The large intestine consists of the cecum, colon, rectum and anal canal. It absorbs water and vitamins from indigestible food matter creating feces. Contractions of smooth muscle in the colon propel and mix the contents towards the rectum. Here water is absorbed turning feces into a solid form. Fecal matter is stored until voluntary defecation through the anal canal disposes it from the body. Bacteria living in the large intestine can digest some of the remaining carbohydrates and make certain B vitamins and vitamin K. These are absorbed before defecation.
Accessory Digestive Organs
Besides the main digestive tract, other organs like the pancreas, liver and gallbladder provide essential secretions, storage and regulation functions:
The pancreas produces pancreatic juices containing important digestive enzymes and bicarbonate. Enzymes are secreted into ducts leading to the duodenum so they can mix with chyme for digestion. Bicarbonate neutralizes the acidity of chyme to provide the right pH for the enzymes to work.
The liver produces bile needed for fat digestion. Bile emulsifies large fat globules into smaller fat droplets the enzyme lipase can act on. Bile is stored and concentrated in the gallbladder when eating is not occurring.
The gallbladder stores, concentrates and releases bile into the duodenum through the biliary ducts. Bile helps digest fats and also enables the absorption of fat-soluble vitamins A, D, E and K.
Different digestive enzymes are secreted along the gastrointestinal tract to break down macromolecules:
|Substrate Acted On
|Brush border enzymes
|Small intestine lining
|Carbs, proteins, fats
Hormones Involved in Digestion
Several hormones are secreted to control and regulate the digestive process:
Gastrin is released by G cells in the stomach in response to the presence of food. This stimulates stomach acid secretion and increases gastrointestinal motility.
Secretin is secreted by the duodenum in response to the acidity of chyme entering from the stomach. Secretin stimulates the pancreas to produce alkaline bicarbonate which neutralizes chyme.
CCK is released by duodenal cells in response to fat and protein digestion. This stimulates the release of pancreatic enzymes and bile from the gallbladder.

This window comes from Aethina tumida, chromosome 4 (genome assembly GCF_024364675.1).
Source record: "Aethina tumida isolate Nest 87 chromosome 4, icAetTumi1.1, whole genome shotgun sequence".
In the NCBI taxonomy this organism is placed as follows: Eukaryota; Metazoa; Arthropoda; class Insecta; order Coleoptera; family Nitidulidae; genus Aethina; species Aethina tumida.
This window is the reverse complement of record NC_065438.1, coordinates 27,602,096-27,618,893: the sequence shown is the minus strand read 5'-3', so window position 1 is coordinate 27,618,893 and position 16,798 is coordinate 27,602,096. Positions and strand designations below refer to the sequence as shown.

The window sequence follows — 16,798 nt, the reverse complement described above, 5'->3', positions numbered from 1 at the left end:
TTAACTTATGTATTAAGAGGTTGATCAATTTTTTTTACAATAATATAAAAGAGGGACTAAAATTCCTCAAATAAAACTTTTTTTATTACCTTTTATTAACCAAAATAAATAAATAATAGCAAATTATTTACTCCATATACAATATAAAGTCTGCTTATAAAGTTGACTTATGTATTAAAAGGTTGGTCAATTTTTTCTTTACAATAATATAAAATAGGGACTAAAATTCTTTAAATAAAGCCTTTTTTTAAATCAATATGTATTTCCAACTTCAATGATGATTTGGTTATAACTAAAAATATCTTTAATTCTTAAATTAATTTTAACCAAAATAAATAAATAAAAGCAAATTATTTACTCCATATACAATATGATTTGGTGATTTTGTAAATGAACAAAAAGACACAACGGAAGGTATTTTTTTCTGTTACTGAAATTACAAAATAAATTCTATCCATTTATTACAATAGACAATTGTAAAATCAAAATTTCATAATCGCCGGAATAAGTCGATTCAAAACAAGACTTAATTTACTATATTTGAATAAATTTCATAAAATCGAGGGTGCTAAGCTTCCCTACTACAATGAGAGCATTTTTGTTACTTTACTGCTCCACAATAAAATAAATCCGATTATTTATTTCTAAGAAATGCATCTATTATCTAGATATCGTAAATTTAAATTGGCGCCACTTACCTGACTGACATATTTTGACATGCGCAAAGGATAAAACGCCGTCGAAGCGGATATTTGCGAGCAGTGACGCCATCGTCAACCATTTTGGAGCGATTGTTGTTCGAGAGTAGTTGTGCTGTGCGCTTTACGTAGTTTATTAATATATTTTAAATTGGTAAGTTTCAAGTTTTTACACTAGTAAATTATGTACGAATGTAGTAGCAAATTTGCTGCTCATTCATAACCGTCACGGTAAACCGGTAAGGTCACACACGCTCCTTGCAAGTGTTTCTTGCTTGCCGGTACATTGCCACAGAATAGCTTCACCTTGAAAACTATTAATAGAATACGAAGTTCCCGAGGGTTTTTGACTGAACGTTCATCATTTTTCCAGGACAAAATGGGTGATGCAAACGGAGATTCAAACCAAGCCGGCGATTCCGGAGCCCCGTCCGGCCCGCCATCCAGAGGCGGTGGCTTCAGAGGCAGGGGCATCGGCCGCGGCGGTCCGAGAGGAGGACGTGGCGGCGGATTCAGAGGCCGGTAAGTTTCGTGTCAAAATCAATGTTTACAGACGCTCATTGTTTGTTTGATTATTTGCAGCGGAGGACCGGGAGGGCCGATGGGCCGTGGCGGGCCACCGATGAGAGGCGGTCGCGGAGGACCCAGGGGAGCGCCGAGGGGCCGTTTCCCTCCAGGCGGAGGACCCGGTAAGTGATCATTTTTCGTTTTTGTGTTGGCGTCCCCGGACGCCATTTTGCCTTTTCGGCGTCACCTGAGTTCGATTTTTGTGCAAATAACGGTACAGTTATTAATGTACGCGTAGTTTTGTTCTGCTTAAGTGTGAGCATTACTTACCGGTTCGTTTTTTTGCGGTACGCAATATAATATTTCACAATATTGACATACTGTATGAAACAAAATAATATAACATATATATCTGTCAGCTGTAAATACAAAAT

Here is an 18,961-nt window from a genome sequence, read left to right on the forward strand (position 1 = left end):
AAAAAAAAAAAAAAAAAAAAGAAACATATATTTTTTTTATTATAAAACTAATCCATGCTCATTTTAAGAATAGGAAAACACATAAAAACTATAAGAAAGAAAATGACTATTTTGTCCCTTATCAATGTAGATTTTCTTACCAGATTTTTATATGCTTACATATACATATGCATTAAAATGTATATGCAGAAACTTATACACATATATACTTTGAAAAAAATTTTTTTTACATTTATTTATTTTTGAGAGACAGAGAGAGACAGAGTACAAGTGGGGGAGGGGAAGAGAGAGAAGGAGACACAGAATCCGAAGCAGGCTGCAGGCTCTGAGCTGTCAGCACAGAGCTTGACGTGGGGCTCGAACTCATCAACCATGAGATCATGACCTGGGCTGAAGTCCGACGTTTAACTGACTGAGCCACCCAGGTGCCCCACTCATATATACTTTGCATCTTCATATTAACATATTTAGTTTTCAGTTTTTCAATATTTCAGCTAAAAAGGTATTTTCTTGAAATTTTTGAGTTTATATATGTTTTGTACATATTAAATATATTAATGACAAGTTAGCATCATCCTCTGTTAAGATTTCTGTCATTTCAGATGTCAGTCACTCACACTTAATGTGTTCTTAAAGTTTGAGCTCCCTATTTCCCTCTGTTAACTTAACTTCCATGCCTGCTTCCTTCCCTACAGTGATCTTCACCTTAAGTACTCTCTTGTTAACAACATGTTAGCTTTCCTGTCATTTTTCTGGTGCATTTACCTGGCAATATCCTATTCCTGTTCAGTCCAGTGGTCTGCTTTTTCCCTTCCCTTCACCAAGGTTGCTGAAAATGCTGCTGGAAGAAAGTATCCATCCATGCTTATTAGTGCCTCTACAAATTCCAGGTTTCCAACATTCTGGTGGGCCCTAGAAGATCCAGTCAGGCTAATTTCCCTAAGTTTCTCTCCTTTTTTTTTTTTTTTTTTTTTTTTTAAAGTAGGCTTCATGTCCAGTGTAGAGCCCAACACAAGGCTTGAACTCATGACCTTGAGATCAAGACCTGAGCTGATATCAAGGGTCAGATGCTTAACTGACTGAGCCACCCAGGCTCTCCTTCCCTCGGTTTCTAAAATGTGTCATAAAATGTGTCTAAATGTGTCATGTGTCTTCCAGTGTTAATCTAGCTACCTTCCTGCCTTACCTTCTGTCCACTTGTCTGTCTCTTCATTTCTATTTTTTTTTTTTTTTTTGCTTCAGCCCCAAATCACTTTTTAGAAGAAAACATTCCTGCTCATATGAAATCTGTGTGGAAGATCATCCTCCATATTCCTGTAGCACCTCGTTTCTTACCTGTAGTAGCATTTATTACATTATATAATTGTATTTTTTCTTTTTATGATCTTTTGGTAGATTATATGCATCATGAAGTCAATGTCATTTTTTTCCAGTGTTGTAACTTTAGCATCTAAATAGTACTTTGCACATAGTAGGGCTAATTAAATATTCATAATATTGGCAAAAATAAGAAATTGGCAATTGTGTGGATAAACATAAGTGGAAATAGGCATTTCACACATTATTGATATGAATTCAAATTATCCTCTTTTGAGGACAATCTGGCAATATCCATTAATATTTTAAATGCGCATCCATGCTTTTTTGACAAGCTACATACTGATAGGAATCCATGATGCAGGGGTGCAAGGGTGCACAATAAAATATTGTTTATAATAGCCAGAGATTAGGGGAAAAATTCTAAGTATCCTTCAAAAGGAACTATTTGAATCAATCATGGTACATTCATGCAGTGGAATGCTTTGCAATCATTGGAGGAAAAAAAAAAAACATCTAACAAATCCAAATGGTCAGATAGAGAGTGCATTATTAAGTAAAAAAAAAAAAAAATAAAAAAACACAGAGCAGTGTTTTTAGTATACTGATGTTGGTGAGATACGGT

Ghrelin is the “hunger hormone” produced by empty stomach cells. It stimulates appetite by sending signals to the brain.
Peptide YY is secreted by ileum and colon cells after eating. This slows digestion to increase nutrient absorption time and suppresses appetite signals to the brain.
Absorption in the Small Intestine
The small intestine is specially adapted to maximize the absorption of nutrients:
Transport Across the Epithelial Cells
The mucosa layer of the small intestine is folded into millions of microscopic finger-like projections called villi. This increases the surface area for absorption. Each villi has many microvilli giving even greater area via the brush border enzymes. Nutrients like amino acids, monosaccharides and electrolytes can pass directly into the epithelium cells through protein channels. From there they enter the blood capillaries.
Lacteals for Fat Absorption
After fat digestion, the resulting fatty acids and monoglycerides are coated with bile salts forming micelles. The micelles can fuse with and pass through the epithelial cell membrane. Inside the cell they reform into triglyceride droplets that get coated with proteins forming chylomicrons. Chylomicrons are too big to pass into blood capillaries. Instead they enter the lymphatic system via small lacteals in each villus. This forms the lipid-rich lymph that travels through lymphatic vessels and is eventually drained into the blood circulation.